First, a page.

Year 5 Loreto Kirribilli students are playing their part in helping the more than 1.4 billion people globally who live without power.
In partnership with the Origin Energy Foundation, students constructed solar powered lights, known as ‘SolarBuddies’, which will enable children in Papua New Guinea to study long after the sun goes down.
Designed especially for children, the lights are easy to operate, carry and charge and without them, communities are forced to rely on fossil fuel sources like kerosene and diesel which are toxic, expensive and damaging to the environment.
Junior School classrooms were a hive of activity as batteries were charged, circuits connected and lights illuminated. Once construction was complete, students paused to reflect on the lives and livelihoods of their counterparts in PNG and wrote their own personal message for each SolarBuddy recipient.
“These SolarBuddy lights will help children living in energy poverty to continue studying long after the sun goes down, improving their education outcomes and overall health and wellbeing,” commented Martin Lobo, Acting Head of Loreto Kirribilli Junior School.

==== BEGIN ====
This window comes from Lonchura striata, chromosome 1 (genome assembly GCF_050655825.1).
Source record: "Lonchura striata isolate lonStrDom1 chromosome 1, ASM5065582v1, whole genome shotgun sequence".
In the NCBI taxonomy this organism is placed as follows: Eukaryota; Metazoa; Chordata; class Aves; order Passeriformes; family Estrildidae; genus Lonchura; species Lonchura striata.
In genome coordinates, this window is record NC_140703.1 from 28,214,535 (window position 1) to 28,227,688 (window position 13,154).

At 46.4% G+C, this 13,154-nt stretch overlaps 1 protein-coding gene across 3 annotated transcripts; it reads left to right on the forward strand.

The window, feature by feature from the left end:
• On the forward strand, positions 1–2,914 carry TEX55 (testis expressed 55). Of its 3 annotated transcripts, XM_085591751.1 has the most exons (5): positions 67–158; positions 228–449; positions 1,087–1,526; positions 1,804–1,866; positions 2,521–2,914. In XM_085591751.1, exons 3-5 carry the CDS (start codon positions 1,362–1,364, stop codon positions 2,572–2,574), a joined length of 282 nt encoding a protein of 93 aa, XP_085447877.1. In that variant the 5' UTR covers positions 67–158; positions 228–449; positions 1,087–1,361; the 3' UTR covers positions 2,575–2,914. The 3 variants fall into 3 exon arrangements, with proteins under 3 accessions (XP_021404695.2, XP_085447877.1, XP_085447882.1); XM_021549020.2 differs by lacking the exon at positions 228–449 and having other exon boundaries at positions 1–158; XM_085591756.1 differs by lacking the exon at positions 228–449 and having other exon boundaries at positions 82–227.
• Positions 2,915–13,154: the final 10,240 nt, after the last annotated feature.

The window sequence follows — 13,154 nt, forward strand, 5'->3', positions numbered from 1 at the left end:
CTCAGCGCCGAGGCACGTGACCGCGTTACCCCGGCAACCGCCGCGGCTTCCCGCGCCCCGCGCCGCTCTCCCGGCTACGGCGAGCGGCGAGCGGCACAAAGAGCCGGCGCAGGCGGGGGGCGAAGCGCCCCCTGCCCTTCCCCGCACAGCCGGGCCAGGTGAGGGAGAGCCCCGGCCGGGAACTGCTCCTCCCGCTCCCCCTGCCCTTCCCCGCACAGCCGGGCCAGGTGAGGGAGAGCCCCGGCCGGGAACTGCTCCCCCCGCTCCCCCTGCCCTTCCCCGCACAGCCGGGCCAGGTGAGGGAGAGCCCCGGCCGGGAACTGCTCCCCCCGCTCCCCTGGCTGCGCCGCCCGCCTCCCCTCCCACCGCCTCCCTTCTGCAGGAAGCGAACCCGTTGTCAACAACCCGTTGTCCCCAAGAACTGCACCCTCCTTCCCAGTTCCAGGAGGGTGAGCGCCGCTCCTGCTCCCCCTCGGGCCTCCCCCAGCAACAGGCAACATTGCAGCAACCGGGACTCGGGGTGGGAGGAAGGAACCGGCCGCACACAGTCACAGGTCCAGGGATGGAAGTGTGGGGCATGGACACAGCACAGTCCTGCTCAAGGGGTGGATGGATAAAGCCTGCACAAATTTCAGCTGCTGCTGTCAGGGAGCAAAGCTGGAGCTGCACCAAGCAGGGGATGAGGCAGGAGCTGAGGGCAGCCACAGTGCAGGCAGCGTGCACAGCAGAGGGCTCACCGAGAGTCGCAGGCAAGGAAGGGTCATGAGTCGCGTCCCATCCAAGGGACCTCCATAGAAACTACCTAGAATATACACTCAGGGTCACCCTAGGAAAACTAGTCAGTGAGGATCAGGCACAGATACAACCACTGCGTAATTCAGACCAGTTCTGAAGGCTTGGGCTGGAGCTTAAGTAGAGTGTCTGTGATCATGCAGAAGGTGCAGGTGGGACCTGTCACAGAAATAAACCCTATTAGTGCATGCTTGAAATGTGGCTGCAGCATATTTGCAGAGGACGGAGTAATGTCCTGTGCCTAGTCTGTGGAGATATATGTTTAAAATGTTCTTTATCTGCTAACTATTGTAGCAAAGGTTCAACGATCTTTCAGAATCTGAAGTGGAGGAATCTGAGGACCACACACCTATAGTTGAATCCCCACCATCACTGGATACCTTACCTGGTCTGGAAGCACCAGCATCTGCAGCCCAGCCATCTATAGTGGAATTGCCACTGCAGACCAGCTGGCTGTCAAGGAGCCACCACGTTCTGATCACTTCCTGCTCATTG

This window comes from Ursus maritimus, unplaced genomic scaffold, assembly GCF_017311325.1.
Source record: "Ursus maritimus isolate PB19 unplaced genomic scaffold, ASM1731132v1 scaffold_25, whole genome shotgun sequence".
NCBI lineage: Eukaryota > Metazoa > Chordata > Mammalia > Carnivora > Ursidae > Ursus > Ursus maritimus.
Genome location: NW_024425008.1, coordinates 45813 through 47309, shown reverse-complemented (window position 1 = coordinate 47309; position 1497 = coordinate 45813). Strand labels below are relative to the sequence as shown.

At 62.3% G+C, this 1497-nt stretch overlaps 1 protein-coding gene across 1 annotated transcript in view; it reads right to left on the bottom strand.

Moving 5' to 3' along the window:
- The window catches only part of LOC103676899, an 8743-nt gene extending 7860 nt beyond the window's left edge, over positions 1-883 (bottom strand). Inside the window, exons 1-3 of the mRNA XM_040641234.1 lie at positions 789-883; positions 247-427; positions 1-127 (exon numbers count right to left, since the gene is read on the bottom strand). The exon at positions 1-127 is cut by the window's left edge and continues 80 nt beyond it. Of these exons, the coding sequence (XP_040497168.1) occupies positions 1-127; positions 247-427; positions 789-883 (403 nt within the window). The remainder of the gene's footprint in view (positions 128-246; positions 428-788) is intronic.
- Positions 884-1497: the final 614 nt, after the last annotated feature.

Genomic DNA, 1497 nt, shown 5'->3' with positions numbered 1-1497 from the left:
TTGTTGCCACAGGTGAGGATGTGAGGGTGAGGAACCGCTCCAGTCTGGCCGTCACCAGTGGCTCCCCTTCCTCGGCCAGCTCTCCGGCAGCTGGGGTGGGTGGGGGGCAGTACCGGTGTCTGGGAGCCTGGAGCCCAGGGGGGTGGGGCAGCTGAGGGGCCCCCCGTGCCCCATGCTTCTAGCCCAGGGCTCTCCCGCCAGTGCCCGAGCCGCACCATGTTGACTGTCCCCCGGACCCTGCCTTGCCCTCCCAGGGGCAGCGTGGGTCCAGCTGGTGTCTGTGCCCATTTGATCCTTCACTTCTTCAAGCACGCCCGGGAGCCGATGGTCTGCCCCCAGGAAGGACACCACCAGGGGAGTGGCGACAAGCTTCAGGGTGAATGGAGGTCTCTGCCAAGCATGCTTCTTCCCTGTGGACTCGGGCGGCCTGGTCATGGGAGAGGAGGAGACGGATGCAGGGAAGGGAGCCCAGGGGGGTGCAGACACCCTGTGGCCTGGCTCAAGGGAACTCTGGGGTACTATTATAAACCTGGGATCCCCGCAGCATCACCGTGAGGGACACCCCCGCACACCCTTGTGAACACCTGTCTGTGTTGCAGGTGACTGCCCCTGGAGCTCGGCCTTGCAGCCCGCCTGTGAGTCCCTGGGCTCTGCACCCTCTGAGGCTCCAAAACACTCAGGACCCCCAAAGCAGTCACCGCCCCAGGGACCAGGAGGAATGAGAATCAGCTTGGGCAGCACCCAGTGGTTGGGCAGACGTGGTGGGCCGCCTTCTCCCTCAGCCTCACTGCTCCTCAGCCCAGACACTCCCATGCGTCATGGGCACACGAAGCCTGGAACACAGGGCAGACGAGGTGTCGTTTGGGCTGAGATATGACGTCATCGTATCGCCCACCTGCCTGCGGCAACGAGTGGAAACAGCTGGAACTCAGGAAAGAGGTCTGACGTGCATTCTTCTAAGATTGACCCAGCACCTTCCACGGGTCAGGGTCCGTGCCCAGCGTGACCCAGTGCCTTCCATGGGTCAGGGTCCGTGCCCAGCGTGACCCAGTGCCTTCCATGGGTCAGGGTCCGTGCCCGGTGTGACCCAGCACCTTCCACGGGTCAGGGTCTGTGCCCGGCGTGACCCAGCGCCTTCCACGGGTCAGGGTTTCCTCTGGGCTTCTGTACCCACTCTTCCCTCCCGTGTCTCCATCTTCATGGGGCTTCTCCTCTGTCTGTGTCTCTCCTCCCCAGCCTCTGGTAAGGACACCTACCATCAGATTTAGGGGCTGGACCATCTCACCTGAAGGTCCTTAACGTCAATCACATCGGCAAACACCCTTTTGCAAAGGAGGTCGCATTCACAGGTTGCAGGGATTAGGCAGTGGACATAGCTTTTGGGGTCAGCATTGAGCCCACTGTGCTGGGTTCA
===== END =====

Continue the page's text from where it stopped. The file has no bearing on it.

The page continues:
“We thank the Origin Energy Foundation and SolarBuddy for giving our students the opportunity to make a significant difference in the lives of children living in poverty.”
The SolarBuddy program complements the Origin Energy Foundation’s focus on education, in particular STEM education, as a pathway to a brighter future.
According to Ruth Lee, Origin Energy Foundation Volunteering Program Manager, “Origin volunteers find it incredibly rewarding to see the impact STEM education has on school students as they become global citizens for the day, discovering how simple renewable energy technologies can make a real difference to energy poverty. We are pleased to support the students from Loreto Kirribilli and help inspire more young women to pursue a career in science, technology, engineering or maths.”